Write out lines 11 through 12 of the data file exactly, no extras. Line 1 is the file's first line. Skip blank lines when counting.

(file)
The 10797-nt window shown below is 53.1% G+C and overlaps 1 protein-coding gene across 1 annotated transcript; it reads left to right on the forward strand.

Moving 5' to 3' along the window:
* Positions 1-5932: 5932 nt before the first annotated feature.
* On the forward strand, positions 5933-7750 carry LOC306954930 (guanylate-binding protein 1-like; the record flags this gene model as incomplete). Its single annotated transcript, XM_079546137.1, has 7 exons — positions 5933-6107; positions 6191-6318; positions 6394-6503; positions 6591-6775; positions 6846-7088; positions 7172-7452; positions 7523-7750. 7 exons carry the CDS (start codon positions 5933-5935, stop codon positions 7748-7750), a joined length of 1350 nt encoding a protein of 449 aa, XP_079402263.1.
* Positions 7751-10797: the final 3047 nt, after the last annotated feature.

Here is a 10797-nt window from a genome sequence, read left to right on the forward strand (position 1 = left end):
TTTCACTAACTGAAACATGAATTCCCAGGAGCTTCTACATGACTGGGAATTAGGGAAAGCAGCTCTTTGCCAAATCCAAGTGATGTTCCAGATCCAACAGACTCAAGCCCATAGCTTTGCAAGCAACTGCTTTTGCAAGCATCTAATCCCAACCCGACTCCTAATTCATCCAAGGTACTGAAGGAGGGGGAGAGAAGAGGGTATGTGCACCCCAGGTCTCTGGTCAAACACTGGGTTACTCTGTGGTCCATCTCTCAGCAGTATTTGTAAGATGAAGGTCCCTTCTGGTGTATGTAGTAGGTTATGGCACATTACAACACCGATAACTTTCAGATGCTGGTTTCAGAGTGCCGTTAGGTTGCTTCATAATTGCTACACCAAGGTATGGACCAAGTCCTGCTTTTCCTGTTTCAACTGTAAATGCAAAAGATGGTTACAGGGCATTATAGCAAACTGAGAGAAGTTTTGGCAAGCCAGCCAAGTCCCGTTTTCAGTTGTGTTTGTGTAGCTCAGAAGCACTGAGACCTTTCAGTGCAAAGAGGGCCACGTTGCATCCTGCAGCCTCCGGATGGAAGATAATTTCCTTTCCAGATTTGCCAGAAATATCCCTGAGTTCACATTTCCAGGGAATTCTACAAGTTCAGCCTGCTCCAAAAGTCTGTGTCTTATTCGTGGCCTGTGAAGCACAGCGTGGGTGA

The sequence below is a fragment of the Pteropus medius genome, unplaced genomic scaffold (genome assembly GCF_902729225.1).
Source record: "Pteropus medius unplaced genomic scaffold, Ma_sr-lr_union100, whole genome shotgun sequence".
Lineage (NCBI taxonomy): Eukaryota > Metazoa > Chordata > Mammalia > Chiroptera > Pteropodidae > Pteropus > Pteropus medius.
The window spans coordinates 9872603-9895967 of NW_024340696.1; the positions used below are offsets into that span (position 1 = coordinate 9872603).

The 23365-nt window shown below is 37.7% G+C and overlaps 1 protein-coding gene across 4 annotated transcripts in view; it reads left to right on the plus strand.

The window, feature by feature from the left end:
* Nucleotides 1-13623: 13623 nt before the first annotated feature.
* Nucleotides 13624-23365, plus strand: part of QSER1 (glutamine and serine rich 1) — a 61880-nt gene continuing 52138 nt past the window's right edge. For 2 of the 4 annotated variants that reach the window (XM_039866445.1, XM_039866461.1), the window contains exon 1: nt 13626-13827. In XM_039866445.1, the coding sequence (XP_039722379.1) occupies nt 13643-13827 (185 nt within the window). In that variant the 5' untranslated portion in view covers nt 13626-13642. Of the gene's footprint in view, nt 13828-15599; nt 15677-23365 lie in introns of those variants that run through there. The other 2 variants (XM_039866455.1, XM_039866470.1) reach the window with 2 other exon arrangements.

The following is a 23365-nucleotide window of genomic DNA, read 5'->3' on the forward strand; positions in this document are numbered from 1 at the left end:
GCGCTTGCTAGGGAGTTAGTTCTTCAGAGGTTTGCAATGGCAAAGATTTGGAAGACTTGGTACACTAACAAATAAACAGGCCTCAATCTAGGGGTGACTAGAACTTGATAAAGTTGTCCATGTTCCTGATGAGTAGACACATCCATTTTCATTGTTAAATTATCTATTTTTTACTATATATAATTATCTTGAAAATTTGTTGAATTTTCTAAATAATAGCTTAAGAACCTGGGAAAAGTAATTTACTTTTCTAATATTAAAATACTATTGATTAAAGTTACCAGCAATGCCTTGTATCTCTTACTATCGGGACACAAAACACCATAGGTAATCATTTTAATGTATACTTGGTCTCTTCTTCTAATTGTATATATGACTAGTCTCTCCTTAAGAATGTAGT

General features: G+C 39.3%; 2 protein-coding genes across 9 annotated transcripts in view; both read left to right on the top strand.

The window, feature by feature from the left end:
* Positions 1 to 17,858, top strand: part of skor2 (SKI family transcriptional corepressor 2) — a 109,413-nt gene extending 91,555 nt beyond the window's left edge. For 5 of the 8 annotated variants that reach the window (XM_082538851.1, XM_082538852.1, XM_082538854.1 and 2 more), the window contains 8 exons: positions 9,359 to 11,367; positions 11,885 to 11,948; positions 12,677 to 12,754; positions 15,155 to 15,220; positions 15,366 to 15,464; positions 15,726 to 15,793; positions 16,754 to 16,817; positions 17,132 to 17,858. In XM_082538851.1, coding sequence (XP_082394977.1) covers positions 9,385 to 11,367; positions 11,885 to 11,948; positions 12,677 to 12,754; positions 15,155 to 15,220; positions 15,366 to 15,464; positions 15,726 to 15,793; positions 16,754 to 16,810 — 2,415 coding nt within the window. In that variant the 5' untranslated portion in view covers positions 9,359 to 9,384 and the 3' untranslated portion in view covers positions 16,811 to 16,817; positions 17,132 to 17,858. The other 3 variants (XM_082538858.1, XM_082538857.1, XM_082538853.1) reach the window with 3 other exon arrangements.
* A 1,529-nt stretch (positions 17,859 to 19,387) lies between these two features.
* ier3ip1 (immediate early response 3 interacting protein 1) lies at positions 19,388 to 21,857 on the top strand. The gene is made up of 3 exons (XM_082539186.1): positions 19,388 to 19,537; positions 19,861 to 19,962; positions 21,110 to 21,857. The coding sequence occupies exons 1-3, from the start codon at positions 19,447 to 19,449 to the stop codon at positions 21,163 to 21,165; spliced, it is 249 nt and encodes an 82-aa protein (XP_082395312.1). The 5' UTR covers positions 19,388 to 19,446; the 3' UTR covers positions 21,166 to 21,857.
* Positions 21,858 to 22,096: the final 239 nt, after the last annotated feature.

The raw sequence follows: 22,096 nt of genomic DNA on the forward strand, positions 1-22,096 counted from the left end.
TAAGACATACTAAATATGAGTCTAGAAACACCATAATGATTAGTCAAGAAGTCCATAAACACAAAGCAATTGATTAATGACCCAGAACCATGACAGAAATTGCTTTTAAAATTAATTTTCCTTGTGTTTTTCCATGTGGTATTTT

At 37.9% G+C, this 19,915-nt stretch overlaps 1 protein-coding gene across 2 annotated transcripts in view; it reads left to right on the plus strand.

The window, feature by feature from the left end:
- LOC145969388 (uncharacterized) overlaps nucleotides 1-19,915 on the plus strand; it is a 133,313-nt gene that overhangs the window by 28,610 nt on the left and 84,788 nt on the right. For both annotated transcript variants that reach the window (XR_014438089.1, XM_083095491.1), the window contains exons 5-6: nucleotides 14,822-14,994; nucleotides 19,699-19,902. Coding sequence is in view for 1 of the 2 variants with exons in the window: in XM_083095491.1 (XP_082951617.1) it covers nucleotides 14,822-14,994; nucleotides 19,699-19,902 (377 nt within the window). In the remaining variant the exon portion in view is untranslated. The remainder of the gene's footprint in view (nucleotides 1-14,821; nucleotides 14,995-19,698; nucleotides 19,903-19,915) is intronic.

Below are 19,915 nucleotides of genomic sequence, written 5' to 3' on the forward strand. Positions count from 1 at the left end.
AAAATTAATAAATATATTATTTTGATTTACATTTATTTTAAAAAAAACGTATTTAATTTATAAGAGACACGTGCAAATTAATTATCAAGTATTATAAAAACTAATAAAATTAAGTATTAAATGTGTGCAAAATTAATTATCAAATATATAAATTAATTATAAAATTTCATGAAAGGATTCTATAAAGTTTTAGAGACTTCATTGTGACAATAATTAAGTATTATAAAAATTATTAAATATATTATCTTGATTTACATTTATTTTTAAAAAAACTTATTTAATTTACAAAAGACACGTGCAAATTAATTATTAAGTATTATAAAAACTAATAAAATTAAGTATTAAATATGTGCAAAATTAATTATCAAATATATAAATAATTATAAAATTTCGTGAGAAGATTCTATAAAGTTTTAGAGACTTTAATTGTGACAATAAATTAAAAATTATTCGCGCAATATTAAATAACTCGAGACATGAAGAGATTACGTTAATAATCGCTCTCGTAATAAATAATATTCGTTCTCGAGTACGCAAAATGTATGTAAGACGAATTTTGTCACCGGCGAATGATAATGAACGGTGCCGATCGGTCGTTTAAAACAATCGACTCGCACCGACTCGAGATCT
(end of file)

The window spans coordinates 9872603-9895967 of NW_024340696.1; the positions used below are offsets into that span (position 1 = coordinate 9872603).

The 23365-nt window shown below is 37.7% G+C and overlaps 1 protein-coding gene across 4 annotated transcripts in view; it reads left to right on the plus strand.